We’ve been eating some amazing meals here in Spain, very simple and rustic but so, so tasty. It’s incredible how much more flavour Spanish tomatoes and onions have in comparison to their British cousins.
As a holiday from flower arranging, we’ve been eating them! As well as addinginteresting textures and flavours, they look so pretty tumbled into a salad or on a dessert plate.
Of course people have been cooking with flowers eg. Orange Blossom, Dandelion, Rose Water and Lavender for years, but It’s surprising how many common flowers are edible:
Nasturtium – one of the most popular edible flowers, leaves and petals have a distinct peppery taste and are a great asset to any salad. Leaves are best picked and eaten when small and young.
Daisies – the petals are edible and look lovely scattered over a salad. Perfect for a wonderful flower soup.
Pot marigolds – these beautiful bright orange flowers have been used for centuries to colour soups and broths. Use the petals to add to soups and stews or even to rice for a lovely subtle flavour and a delightful colour. Make sure you only use pot marigolds as the French marigolds are not edible.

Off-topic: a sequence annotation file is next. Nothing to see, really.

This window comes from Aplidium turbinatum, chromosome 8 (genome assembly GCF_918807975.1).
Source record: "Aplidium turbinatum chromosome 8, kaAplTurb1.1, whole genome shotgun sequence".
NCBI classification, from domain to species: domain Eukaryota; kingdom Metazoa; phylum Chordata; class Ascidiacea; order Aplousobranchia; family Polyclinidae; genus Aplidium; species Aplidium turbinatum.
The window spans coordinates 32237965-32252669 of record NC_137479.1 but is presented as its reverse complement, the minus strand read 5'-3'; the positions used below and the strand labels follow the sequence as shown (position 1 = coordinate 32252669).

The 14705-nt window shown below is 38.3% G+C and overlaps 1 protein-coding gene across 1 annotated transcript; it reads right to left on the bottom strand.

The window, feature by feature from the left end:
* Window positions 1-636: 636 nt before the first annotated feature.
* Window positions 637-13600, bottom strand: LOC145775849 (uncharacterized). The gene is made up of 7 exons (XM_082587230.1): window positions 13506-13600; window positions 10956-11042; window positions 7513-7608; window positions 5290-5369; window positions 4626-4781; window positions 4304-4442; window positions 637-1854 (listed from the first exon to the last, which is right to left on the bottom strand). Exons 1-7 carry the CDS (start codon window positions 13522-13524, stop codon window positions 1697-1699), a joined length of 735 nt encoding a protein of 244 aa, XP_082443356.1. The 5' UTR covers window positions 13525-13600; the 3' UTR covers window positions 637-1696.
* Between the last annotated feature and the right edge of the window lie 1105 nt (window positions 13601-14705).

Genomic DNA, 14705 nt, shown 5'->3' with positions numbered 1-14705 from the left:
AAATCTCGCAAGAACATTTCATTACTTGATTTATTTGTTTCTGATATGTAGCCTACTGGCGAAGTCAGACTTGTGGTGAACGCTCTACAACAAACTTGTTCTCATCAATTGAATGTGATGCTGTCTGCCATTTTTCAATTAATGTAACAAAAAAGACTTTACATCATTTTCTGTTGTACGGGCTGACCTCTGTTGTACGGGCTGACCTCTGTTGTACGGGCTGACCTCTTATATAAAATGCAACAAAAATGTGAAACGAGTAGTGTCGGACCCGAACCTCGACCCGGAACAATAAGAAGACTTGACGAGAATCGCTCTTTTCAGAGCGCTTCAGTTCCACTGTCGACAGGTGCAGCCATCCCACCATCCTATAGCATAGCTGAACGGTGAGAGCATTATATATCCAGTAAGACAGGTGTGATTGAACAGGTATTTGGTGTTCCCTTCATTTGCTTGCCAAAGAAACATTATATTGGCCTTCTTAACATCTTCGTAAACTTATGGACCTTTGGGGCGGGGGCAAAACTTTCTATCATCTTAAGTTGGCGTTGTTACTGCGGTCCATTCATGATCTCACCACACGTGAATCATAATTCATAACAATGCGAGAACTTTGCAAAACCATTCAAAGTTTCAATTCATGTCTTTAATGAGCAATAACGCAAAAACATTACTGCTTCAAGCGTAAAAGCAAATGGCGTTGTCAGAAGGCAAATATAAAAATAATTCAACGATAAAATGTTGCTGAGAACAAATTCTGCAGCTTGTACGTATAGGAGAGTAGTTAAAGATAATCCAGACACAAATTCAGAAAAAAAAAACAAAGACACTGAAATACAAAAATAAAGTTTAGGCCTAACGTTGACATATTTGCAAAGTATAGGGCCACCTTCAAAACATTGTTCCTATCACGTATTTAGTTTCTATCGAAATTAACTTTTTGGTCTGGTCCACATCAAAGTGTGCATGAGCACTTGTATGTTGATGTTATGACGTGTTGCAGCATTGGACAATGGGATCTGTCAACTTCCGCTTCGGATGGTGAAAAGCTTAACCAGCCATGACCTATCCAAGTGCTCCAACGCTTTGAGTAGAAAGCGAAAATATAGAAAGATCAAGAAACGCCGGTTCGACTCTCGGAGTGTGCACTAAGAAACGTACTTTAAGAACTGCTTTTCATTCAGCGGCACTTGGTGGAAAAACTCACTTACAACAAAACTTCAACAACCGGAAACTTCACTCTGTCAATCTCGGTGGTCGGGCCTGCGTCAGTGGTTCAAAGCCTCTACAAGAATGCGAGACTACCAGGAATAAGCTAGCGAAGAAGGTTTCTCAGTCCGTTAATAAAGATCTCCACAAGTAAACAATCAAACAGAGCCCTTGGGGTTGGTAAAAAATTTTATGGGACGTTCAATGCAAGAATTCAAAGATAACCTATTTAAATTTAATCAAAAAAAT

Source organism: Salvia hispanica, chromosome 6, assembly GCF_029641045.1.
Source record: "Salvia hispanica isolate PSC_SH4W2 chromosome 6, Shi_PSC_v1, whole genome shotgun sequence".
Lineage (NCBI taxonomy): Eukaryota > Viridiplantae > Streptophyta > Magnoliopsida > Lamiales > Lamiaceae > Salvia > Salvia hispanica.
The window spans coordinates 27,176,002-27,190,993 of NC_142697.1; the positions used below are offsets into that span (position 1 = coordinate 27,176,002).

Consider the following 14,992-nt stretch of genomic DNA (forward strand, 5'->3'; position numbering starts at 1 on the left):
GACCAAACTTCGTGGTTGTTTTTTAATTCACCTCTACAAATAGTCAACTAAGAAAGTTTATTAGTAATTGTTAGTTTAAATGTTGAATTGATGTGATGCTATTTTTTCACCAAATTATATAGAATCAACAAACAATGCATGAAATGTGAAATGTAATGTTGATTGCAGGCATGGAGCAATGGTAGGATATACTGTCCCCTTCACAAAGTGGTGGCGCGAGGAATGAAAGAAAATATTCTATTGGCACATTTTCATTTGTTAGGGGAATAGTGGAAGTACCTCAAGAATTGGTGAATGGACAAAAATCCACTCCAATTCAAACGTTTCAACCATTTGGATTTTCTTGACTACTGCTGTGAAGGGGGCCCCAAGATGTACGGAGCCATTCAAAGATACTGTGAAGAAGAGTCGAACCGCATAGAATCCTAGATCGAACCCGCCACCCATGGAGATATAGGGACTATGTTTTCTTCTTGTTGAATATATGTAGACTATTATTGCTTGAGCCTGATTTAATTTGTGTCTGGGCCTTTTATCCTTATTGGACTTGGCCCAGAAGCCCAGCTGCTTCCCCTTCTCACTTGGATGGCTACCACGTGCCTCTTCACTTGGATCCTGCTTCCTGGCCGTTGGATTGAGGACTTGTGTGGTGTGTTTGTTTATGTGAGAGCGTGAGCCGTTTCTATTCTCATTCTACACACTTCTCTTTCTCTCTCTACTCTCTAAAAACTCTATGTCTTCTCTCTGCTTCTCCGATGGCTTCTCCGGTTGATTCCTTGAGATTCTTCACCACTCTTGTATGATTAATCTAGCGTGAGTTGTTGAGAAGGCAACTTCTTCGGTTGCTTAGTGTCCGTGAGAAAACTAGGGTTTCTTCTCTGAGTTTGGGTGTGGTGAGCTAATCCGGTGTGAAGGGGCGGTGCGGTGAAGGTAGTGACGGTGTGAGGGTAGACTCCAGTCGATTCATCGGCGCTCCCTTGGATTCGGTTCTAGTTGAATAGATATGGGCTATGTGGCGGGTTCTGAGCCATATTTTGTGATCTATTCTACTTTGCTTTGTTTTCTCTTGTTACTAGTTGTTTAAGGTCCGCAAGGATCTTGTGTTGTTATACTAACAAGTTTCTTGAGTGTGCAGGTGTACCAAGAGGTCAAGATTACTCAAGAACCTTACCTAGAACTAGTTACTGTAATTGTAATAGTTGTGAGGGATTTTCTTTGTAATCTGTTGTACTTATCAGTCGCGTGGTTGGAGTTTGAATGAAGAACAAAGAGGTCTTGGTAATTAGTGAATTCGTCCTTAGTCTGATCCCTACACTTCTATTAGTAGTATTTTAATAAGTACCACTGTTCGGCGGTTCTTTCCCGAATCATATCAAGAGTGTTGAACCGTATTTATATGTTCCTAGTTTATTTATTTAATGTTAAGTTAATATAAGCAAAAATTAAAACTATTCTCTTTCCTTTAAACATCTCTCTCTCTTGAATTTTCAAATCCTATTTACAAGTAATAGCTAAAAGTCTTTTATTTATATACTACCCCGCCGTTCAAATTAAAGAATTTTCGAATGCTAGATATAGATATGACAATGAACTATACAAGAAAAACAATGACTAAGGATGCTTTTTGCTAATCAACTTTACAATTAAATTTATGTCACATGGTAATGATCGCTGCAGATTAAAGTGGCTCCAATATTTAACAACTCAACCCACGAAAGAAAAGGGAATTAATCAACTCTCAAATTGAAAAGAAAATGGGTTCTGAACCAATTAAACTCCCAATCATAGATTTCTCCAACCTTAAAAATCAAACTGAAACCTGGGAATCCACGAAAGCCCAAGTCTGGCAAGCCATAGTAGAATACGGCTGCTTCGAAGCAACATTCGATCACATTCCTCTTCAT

Dandelion – this so called weed is actually a very nutritious and highly useful plant, as the leaves, roots, flowers and buds are all edible. The leaves can be used in salads or brewed into a tea, the flowers and petals used for garnish and in salads. Pick as fresh and young as possible, as they taste bitter with age.
Violas and pansies – the flowers and petals are stunning when sprinkled on top of salads, or even as decoration on top of cup cakes.
Roses – the petals are edible, although the white base of the petal tends to be bitter so are best removed. Rose petals are really lovely when iced as decoration on top of birthday cakes. The more aromatic red roses are also the tastier ones to savour.
Busy Lizzies – these flowers come in many colours and look attractive used as a garnish in salads or floated in cold drinks.